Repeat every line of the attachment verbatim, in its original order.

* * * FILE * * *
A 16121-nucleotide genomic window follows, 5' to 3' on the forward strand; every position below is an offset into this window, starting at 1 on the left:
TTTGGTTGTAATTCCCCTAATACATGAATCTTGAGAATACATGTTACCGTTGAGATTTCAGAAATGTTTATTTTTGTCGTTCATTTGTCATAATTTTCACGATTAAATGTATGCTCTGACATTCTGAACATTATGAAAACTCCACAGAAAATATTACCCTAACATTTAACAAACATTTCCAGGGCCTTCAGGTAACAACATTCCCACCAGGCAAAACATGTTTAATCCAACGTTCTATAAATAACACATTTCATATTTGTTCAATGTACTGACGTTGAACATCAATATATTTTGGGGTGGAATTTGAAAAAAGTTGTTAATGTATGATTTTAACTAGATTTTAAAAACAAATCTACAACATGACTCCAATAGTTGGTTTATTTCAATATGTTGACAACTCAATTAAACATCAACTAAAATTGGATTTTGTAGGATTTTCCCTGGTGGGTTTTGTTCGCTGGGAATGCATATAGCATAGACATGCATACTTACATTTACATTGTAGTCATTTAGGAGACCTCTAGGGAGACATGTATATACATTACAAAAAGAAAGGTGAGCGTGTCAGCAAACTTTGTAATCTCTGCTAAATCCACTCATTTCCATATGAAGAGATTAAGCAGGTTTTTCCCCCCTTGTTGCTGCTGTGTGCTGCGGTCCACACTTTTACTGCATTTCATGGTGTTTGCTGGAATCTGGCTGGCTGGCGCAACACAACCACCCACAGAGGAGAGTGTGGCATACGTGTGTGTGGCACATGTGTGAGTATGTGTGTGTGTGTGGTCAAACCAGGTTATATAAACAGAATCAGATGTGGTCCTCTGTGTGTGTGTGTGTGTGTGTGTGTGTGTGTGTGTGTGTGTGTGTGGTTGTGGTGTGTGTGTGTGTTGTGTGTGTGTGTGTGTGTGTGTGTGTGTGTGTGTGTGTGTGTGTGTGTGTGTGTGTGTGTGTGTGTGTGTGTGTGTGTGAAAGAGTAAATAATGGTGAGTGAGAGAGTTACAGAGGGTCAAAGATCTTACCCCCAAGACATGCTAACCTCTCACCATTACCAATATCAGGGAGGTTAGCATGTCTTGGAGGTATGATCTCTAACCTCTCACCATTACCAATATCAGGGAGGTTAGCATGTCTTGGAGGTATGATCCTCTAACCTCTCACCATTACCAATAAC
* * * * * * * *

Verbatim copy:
A 16121-nucleotide genomic window follows, 5' to 3' on the forward strand; every position below is an offset into this window, starting at 1 on the left:
TTTGGTTGTAATTCCCCTAATACATGAATCTTGAGAATACATGTTACCGTTGAGATTTCAGAAATGTTTATTTTTGTCGTTCATTTGTCATAATTTTCACGATTAAATGTATGCTCTGACATTCTGAACATTATGAAAACTCCACAGAAAATATTACCCTAACATTTAACAAACATTTCCAGGGCCTTCAGGTAACAACATTCCCACCAGGCAAAACATGTTTAATCCAACGTTCTATAAATAACACATTTCATATTTGTTCAATGTACTGACGTTGAACATCAATATATTTTGGGGTGGAATTTGAAAAAAGTTGTTAATGTATGATTTTAACTAGATTTTAAAAACAAATCTACAACATGACTCCAATAGTTGGTTTATTTCAATATGTTGACAACTCAATTAAACATCAACTAAAATTGGATTTTGTAGGATTTTCCCTGGTGGGTTTTGTTCGCTGGGAATGCATATAGCATAGACATGCATACTTACATTTACATTGTAGTCATTTAGGAGACCTCTAGGGAGACATGTATATACATTACAAAAAGAAAGGTGAGCGTGTCAGCAAACTTTGTAATCTCTGCTAAATCCACTCATTTCCATATGAAGAGATTAAGCAGGTTTTTCCCCCCTTGTTGCTGCTGTGTGCTGCGGTCCACACTTTTACTGCATTTCATGGTGTTTGCTGGAATCTGGCTGGCTGGCGCAACACAACCACCCACAGAGGAGAGTGTGGCATACGTGTGTGTGGCACATGTGTGAGTATGTGTGTGTGTGTGGTCAAACCAGGTTATATAAACAGAATCAGATGTGGTCCTCTGTGTGTGTGTGTGTGTGTGTGTGTGTGTGTGTGTGTGTGTGTGTGGTTGTGGTGTGTGTGTGTGTTGTGTGTGTGTGTGTGTGTGTGTGTGTGTGTGTGTGTGTGTGTGTGTGTGTGTGTGTGTGTGTGTGTGTGTGTGTGTGTGAAAGAGTAAATAATGGTGAGTGAGAGAGTTACAGAGGGTCAAAGATCTTACCCCCAAGACATGCTAACCTCTCACCATTACCAATATCAGGGAGGTTAGCATGTCTTGGAGGTATGATCTCTAACCTCTCACCATTACCAATATCAGGGAGGTTAGCATGTCTTGGAGGTATGATCCTCTAACCTCTCACCATTACCAATAAC